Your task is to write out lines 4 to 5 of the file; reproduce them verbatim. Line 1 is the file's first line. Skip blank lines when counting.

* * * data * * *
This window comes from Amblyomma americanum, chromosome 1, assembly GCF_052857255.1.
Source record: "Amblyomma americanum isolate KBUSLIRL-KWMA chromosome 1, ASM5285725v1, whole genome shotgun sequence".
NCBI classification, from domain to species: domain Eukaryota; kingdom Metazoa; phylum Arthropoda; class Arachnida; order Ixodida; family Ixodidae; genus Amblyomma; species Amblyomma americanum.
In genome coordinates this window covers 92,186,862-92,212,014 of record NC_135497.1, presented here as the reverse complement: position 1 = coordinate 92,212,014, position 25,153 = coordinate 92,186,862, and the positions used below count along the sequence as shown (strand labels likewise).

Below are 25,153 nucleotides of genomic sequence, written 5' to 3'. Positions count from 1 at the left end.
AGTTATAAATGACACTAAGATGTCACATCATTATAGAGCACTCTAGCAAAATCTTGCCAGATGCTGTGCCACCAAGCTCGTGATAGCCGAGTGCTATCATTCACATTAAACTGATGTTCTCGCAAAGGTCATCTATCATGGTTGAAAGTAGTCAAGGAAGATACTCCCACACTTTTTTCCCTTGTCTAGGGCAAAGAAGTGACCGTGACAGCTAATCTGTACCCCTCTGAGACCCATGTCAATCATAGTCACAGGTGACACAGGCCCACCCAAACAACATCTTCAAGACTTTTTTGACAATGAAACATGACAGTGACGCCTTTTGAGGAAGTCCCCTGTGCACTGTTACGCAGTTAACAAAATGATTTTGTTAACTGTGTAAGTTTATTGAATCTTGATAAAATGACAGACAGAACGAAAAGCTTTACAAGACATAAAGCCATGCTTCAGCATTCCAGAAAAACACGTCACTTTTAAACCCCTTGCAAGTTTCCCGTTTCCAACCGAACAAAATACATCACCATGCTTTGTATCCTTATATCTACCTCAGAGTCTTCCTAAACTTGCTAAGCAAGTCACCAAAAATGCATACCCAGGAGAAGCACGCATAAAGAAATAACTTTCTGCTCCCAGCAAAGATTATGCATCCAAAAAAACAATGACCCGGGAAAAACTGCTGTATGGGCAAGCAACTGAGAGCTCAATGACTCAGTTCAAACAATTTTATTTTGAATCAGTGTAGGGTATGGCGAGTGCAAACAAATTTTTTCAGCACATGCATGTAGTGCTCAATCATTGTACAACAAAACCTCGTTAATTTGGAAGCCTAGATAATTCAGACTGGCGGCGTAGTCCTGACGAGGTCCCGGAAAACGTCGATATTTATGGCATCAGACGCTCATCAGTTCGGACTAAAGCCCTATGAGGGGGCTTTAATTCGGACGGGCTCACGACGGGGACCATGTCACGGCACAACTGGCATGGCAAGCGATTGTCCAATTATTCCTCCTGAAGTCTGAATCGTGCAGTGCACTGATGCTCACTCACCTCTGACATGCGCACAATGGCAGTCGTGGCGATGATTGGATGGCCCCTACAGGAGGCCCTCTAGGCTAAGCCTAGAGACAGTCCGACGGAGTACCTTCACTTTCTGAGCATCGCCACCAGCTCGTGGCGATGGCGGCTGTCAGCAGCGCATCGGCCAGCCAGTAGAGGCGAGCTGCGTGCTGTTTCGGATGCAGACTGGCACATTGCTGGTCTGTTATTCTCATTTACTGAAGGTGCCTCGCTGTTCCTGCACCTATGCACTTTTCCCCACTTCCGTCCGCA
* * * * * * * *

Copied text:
In genome coordinates this window covers 92,186,862-92,212,014 of record NC_135497.1, presented here as the reverse complement: position 1 = coordinate 92,212,014, position 25,153 = coordinate 92,186,862, and the positions used below count along the sequence as shown (strand labels likewise).

Below are 25,153 nucleotides of genomic sequence, written 5' to 3'. Positions count from 1 at the left end.